I wrote this post for my KidLit Library blog (yes, my worlds of writing and children's library-ing are colliding again). But I think it's relevant to both, so read it if you have a minute, and comment too!
It is only January 19, but I feel like it's already been a huge and exciting year for children's literature. Last week we saw picture book Last Stop on Market Street win the Newbery and a Caldecott honor. This book got it RIGHT in so many ways.
This weekend, I spent a lot of time reading commentary in the children's literature world about a controversial picture book called A Cake for George Washington. The short story is this - the book is based on a real slave of Washington's who sets about to make a birthday cake with his daughter, only to find there is no sugar in the kitchen. A simple search will pull up opinions left and right and give you more information about it than I want to rehash here. The problem in simple terms is that the father and daughter are depicted as happy and smiling while they set about their work. Illustrators will say they very well may have been smiling while taking pride in their work. Critics will say this gives children a white-washed view of slavery.
Scholastic pulled the book not long after printing, so we may never get to read it. As a librarian, I want to read it. As a writer, I still wonder how that book made it to print. But I love hearing the different opinions that are coming out of this. The discussion, the texts I exchanged yesterday for an hour with a co-worker about this. Because even though I may not have read it, here's what I think it is probably not - MEDIOCRE.
The author, Ramin Ganeshram, is a food writer with great writing credentials in other areas. I believe she and the illustrator had good intentions in crafting this story, and I think it's a great idea. It may be a story that should be told, just in a way that wasn't quite so...off. As writers and publishers and librarians, we need to get this stuff RIGHT.
So if any good comes out of this, it is that we are talking about it and trying to get it RIGHT. And also GREAT. Coincidentally, I have been reading Wild Things: Acts of Mischief in Children's Literature by three experts in the children's lit world. I recently texted my co-worker a passage from the book, where the authors remind us about the time author Jane Yolen called three popular children's books - (The Giving Tree by Shel Silverstein, Rainbow Fish by Marcus Pfister and Love You Forever by Robert Munsch) the "triumvirate of mediocrity". My co-worker and I laughed because we've seen these titles get requested many times. We know there's nothing wrong with them, but we also know there are so many wonderful books BEYOND those. We talk about how even though we have a small library where most of what I order is the CREAM of the CROP, we still get new books that come in, get passed around the staff, and get a resounding...eh. It's fine. It's okay. Did that author do their BEST?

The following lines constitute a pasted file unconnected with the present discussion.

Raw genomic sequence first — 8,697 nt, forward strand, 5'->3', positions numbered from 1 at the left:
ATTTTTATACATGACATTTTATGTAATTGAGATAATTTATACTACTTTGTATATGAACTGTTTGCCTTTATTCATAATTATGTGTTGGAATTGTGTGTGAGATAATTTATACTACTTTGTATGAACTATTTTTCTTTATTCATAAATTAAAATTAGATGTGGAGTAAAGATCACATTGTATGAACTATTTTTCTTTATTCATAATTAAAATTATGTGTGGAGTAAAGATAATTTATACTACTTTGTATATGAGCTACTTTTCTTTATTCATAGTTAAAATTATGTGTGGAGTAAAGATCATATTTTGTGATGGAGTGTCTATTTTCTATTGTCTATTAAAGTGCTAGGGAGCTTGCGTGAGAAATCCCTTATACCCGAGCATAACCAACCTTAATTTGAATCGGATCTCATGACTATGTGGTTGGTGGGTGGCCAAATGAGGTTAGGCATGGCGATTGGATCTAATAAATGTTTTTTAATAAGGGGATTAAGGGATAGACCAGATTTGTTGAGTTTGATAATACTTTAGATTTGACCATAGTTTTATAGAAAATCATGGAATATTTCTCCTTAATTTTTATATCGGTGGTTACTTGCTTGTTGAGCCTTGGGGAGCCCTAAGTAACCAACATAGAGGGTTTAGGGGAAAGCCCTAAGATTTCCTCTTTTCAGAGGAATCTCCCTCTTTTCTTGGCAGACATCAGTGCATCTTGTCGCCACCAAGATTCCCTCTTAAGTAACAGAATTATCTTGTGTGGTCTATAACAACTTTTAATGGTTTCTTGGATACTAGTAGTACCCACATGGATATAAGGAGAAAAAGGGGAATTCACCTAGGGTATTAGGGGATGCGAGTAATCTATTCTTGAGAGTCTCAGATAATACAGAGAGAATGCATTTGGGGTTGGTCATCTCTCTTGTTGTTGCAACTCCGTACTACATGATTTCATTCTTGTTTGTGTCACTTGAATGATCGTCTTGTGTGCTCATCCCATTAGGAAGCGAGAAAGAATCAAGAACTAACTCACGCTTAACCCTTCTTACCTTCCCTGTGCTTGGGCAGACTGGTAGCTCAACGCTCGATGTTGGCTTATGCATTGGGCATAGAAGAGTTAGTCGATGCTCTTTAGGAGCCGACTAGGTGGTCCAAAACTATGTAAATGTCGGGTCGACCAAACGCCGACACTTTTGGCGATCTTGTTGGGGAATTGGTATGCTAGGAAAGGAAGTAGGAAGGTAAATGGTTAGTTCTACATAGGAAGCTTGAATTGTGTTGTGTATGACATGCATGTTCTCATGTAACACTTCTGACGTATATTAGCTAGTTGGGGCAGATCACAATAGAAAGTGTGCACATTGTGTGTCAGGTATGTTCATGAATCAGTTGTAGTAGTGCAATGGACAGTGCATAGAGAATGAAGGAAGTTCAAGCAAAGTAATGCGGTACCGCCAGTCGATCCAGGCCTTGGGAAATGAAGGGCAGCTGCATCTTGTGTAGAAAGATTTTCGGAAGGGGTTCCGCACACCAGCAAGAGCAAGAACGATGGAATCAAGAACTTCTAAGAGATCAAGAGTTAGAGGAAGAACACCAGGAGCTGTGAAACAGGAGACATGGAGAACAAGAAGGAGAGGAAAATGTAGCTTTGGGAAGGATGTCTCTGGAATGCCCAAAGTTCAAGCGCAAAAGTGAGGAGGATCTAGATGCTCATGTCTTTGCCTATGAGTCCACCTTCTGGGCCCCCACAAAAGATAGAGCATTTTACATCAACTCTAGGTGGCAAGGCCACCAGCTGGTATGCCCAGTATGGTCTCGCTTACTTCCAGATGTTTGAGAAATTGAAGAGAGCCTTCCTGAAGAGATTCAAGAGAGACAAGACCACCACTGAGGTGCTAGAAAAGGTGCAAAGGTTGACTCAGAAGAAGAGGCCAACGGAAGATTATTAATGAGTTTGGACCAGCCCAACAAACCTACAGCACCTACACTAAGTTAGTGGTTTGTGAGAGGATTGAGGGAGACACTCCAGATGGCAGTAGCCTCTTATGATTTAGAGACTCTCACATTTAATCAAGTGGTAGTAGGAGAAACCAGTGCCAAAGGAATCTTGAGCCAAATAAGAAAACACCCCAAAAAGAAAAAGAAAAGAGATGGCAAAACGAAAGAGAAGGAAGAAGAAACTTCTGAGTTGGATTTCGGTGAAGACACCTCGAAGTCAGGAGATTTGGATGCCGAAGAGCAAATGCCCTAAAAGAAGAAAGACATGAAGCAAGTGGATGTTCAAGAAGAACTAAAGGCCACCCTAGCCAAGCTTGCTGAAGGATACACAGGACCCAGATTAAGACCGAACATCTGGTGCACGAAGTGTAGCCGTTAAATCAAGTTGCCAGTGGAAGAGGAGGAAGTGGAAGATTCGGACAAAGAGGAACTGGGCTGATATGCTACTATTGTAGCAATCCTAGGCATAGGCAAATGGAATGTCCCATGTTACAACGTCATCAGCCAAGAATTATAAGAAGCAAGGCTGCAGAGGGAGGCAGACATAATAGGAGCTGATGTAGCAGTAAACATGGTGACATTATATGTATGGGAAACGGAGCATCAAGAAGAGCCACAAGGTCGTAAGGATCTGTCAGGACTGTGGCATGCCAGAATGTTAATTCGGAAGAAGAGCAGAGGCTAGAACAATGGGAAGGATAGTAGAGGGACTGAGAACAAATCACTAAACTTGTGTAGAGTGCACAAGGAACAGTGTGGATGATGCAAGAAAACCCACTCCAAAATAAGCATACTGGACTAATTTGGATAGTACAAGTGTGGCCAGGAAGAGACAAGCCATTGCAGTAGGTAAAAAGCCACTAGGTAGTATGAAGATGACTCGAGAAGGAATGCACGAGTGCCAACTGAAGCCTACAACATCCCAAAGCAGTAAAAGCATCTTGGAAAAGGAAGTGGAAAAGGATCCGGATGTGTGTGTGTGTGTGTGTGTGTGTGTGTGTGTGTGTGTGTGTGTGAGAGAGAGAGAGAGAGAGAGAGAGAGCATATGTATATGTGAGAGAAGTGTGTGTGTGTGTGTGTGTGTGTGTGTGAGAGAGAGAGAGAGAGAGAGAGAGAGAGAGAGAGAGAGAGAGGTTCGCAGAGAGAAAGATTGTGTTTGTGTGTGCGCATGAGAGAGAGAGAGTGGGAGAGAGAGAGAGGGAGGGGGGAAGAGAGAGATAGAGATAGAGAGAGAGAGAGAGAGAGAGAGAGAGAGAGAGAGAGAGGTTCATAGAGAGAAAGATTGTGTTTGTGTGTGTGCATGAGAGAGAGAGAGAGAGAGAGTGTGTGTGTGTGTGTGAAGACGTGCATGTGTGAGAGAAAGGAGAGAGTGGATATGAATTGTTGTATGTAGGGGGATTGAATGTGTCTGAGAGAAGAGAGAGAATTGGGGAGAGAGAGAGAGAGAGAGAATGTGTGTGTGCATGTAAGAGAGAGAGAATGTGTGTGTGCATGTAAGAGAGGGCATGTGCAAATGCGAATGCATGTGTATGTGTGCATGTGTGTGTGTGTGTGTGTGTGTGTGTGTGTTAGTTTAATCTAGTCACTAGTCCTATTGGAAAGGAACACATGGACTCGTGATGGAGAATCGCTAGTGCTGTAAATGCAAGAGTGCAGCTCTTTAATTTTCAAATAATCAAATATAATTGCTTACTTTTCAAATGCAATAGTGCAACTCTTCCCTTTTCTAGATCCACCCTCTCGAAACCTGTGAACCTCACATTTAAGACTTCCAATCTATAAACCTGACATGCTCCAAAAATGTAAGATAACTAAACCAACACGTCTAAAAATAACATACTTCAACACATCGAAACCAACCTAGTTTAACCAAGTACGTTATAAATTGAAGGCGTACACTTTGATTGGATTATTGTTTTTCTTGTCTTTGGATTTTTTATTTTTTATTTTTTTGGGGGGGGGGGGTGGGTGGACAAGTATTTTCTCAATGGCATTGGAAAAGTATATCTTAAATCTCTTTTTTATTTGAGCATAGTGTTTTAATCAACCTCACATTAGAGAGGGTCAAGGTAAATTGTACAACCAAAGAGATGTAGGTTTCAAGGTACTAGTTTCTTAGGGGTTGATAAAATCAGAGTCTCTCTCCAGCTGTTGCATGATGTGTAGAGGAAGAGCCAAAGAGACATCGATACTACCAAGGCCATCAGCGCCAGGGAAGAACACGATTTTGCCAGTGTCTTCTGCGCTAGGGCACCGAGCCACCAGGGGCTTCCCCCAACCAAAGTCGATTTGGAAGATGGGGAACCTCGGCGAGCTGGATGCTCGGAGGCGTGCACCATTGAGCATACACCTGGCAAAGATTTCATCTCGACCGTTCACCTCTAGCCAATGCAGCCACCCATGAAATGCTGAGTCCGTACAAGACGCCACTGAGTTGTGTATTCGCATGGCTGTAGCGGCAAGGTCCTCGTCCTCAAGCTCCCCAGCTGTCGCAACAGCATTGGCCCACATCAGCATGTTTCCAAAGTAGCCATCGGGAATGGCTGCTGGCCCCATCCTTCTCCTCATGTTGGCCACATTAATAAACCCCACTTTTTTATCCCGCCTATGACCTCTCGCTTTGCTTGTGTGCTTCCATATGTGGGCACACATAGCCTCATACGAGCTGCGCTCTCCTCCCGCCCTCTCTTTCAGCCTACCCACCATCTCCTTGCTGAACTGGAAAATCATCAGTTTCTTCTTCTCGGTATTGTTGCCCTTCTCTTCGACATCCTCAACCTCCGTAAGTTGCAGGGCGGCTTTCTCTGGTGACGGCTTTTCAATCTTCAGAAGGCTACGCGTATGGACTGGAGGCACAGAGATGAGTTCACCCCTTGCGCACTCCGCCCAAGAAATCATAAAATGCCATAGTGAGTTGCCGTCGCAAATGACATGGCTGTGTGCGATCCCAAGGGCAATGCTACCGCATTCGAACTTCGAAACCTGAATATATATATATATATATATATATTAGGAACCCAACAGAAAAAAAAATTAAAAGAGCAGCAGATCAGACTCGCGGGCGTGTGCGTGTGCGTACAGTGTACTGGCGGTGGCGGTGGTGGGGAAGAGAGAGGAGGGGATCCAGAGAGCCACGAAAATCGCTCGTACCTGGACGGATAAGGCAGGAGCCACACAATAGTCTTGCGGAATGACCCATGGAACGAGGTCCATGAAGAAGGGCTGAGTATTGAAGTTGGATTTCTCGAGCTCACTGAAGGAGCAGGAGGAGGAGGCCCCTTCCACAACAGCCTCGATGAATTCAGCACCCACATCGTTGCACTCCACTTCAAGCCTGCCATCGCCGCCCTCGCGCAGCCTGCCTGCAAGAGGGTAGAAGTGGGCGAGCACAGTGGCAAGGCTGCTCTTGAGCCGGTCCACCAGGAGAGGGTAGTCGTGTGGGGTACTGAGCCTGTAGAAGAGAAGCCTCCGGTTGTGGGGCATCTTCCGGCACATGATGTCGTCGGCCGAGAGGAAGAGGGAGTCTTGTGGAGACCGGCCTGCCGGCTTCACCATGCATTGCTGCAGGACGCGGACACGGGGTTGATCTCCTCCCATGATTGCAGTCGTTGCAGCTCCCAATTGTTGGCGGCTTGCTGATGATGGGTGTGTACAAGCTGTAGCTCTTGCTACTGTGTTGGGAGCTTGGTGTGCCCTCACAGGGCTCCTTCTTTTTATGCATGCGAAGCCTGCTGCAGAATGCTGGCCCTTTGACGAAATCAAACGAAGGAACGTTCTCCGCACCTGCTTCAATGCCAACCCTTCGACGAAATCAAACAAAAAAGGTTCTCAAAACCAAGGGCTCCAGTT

So let's keep the conversation going. I want to hear what Chris Rock says as the black host of the all-white Oscars this year. I want to order more diverse books for my not-so-diverse library population and I want them to make my patrons take them out so I can justify ordering them. I want more stops on Market Street and more conversations by publishing houses about how to make A Cake for George Washington RIGHT. I also want less mediocrity, because our children deserve it.